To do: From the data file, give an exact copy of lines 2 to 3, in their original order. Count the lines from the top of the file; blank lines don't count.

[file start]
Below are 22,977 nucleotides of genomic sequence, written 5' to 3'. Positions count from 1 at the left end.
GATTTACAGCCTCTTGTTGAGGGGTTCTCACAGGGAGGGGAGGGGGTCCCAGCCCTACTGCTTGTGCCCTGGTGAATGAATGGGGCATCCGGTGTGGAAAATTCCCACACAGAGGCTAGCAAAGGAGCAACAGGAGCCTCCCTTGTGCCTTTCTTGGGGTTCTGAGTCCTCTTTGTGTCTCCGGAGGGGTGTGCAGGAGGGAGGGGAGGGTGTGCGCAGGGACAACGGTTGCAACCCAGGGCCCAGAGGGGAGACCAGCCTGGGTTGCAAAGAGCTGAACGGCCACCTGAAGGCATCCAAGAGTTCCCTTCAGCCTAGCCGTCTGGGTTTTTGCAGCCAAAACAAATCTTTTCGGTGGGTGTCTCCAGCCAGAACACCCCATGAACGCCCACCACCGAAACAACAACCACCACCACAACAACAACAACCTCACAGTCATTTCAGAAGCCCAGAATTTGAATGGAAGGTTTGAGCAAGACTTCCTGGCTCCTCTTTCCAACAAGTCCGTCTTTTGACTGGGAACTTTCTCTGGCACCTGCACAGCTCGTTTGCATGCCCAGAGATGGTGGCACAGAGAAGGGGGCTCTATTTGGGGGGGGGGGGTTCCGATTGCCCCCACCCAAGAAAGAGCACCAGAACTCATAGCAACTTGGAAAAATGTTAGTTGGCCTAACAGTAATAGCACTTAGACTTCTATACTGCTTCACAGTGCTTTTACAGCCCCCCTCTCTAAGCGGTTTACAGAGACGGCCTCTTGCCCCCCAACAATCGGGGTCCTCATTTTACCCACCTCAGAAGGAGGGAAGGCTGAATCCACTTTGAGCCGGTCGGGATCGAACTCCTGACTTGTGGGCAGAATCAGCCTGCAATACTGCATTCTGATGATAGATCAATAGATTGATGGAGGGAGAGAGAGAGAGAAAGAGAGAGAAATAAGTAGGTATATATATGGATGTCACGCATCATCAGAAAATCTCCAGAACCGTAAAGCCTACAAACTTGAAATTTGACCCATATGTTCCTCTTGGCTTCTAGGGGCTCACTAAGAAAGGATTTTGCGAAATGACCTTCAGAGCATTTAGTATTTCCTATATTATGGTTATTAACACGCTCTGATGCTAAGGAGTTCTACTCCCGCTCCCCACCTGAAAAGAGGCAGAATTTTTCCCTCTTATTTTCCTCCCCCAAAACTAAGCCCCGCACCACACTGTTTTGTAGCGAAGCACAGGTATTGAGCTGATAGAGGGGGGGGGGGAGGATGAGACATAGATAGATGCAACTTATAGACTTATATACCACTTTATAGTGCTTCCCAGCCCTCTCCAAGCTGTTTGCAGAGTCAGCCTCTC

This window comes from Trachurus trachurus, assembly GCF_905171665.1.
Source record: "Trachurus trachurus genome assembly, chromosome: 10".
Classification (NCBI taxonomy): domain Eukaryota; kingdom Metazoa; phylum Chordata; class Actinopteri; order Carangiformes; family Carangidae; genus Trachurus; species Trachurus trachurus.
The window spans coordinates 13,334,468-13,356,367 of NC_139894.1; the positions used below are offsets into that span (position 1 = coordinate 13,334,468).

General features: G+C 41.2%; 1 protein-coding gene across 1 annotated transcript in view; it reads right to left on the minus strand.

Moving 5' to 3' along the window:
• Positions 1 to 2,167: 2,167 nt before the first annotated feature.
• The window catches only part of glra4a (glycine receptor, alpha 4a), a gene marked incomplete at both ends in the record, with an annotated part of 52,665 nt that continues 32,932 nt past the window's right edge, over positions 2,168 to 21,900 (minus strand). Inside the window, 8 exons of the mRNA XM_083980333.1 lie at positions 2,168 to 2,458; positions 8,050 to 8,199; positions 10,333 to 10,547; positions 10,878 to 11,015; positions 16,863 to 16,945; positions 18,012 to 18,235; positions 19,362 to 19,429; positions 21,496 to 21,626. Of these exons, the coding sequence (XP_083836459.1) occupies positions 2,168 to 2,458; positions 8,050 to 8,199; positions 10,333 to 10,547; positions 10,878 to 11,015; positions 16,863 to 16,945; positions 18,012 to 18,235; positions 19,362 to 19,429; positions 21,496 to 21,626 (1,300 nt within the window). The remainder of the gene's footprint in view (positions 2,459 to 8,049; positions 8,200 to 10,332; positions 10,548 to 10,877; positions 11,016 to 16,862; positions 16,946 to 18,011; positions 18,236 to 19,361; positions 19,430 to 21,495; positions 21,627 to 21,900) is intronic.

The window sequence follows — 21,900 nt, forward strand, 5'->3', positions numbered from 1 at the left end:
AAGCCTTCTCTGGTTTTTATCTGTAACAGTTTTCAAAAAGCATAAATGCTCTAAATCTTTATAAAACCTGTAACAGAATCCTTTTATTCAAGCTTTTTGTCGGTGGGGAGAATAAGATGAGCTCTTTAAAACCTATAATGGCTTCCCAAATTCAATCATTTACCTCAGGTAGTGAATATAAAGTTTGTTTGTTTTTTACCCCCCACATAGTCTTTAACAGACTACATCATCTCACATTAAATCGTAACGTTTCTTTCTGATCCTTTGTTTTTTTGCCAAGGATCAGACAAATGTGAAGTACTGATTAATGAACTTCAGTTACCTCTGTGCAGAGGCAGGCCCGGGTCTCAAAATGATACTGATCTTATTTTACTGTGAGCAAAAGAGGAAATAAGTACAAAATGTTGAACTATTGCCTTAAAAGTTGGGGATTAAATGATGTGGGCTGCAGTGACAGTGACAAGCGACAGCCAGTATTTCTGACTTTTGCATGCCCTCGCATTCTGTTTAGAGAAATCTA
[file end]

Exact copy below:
GATTTACAGCCTCTTGTTGAGGGGTTCTCACAGGGAGGGGAGGGGGTCCCAGCCCTACTGCTTGTGCCCTGGTGAATGAATGGGGCATCCGGTGTGGAAAATTCCCACACAGAGGCTAGCAAAGGAGCAACAGGAGCCTCCCTTGTGCCTTTCTTGGGGTTCTGAGTCCTCTTTGTGTCTCCGGAGGGGTGTGCAGGAGGGAGGGGAGGGTGTGCGCAGGGACAACGGTTGCAACCCAGGGCCCAGAGGGGAGACCAGCCTGGGTTGCAAAGAGCTGAACGGCCACCTGAAGGCATCCAAGAGTTCCCTTCAGCCTAGCCGTCTGGGTTTTTGCAGCCAAAACAAATCTTTTCGGTGGGTGTCTCCAGCCAGAACACCCCATGAACGCCCACCACCGAAACAACAACCACCACCACAACAACAACAACCTCACAGTCATTTCAGAAGCCCAGAATTTGAATGGAAGGTTTGAGCAAGACTTCCTGGCTCCTCTTTCCAACAAGTCCGTCTTTTGACTGGGAACTTTCTCTGGCACCTGCACAGCTCGTTTGCATGCCCAGAGATGGTGGCACAGAGAAGGGGGCTCTATTTGGGGGGGGGGGGTTCCGATTGCCCCCACCCAAGAAAGAGCACCAGAACTCATAGCAACTTGGAAAAATGTTAGTTGGCCTAACAGTAATAGCACTTAGACTTCTATACTGCTTCACAGTGCTTTTACAGCCCCCCTCTCTAAGCGGTTTACAGAGACGGCCTCTTGCCCCCCAACAATCGGGGTCCTCATTTTACCCACCTCAGAAGGAGGGAAGGCTGAATCCACTTTGAGCCGGTCGGGATCGAACTCCTGACTTGTGGGCAGAATCAGCCTGCAATACTGCATTCTGATGATAGATCAATAGATTGATGGAGGGAGAGAGAGAGAGAAAGAGAGAGAAATAAGTAGGTATATATATGGATGTCACGCATCATCAGAAAATCTCCAGAACCGTAAAGCCTACAAACTTGAAATTTGACCCATATGTTCCTCTTGGCTTCTAGGGGCTCACTAAGAAAGGATTTTGCGAAATGACCTTCAGAGCATTTAGTATTTCCTATATTATGGTTATTAACACGCTCTGATGCTAAGGAGTTCTACTCCCGCTCCCCACCTGAAAAGAGGCAGAATTTTTCCCTCTTATTTTCCTCCCCCAAAACTAAGCCCCGCACCACACTGTTTTGTAGCGAAGCACAGGTATTGAGCTGATAGAGGGGGGGGGGGAGGATGAGACATAGATAGATGCAACTTATAGACTTATATACCACTTTATAGTGCTTCCCAGCCCTCTCCAAGCTGTTTGCAGAGTCAGCCTCTC

This window comes from Trachurus trachurus, assembly GCF_905171665.1.